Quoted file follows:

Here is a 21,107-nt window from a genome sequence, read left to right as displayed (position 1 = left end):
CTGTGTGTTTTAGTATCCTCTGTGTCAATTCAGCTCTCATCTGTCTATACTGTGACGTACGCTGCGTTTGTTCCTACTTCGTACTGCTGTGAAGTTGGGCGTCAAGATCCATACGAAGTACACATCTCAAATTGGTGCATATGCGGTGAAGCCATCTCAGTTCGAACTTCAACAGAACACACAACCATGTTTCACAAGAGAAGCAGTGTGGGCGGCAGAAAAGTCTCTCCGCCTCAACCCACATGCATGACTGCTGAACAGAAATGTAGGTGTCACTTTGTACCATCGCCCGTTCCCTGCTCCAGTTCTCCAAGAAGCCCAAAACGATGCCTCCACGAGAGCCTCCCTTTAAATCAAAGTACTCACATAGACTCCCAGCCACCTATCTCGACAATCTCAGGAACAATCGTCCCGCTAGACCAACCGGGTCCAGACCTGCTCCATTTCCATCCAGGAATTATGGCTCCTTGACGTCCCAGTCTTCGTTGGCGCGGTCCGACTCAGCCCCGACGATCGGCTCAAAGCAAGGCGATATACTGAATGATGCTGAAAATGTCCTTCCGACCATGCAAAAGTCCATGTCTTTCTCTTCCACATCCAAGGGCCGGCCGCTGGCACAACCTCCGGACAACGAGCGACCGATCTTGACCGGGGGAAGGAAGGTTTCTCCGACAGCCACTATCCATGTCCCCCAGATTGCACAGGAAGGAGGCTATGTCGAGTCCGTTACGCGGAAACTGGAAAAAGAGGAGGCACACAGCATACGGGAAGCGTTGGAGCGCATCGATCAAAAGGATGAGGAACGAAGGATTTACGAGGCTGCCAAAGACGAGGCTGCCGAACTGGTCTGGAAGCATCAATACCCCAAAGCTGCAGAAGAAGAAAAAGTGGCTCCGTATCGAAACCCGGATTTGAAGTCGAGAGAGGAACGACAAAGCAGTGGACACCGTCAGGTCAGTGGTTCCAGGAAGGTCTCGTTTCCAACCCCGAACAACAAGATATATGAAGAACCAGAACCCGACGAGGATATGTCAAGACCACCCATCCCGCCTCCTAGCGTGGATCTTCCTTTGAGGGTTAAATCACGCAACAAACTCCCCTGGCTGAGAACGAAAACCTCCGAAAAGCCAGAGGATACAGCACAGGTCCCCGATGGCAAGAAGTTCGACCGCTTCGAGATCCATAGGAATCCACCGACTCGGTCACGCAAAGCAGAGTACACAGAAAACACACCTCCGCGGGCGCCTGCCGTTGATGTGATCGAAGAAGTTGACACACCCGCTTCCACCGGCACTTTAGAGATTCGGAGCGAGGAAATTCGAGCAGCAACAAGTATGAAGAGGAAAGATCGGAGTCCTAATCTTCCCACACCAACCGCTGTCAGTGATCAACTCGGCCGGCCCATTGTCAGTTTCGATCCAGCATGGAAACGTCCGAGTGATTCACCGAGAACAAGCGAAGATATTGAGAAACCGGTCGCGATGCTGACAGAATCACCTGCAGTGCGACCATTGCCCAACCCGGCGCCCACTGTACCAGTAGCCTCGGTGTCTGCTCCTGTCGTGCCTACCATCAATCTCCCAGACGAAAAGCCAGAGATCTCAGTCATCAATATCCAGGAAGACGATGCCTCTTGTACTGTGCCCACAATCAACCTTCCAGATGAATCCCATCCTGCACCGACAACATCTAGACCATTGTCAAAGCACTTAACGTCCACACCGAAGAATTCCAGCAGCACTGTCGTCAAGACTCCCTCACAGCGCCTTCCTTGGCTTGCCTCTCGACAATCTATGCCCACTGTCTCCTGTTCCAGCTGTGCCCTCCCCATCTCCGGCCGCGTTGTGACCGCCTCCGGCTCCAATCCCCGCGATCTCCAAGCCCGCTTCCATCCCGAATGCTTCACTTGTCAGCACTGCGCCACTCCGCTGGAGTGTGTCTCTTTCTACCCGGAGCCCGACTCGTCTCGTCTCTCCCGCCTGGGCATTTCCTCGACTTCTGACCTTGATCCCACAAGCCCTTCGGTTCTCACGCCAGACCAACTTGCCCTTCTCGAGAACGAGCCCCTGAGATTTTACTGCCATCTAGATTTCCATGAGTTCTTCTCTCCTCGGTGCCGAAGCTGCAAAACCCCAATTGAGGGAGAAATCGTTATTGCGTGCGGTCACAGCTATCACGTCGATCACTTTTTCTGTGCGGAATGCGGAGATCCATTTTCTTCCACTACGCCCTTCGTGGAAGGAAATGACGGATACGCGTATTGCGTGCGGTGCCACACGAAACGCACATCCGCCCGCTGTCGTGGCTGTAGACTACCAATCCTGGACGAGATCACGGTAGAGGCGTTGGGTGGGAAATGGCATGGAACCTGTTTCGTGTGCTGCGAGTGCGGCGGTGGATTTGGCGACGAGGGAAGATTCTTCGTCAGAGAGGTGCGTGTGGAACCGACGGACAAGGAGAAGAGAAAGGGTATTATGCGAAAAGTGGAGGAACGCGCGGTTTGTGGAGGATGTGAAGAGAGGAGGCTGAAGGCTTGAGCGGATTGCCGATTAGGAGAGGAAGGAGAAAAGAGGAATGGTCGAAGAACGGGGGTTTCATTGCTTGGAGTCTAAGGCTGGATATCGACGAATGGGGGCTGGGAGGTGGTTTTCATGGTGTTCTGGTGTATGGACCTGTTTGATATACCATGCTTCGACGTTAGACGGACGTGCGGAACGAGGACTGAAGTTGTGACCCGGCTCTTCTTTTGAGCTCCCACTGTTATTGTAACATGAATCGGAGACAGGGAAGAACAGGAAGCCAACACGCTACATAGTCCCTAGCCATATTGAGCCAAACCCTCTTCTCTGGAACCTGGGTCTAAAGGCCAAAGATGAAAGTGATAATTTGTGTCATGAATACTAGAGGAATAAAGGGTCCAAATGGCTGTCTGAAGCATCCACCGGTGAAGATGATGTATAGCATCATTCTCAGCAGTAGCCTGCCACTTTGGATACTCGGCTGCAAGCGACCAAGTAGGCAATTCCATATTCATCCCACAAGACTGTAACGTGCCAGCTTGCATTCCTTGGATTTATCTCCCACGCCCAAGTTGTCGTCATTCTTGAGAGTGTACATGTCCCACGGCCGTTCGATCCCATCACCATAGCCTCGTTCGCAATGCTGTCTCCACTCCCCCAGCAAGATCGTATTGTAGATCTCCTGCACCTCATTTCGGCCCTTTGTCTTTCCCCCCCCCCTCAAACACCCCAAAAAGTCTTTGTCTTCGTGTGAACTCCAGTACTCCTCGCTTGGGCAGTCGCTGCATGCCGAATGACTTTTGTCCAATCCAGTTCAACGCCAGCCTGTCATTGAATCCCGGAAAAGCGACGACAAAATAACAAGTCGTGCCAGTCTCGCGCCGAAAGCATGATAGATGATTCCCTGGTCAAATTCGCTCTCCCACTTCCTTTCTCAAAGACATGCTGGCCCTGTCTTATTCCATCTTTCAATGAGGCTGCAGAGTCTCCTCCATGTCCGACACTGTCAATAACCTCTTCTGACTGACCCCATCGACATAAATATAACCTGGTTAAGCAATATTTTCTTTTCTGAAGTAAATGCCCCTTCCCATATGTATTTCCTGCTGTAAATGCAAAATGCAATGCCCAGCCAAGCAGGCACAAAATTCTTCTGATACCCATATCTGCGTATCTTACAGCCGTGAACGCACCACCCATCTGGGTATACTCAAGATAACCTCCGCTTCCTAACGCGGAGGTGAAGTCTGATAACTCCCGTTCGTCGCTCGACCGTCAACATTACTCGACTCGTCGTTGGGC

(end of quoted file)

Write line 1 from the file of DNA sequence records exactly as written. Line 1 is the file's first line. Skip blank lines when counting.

Here is a 21,107-nt window from a genome sequence, read left to right as displayed (position 1 = left end):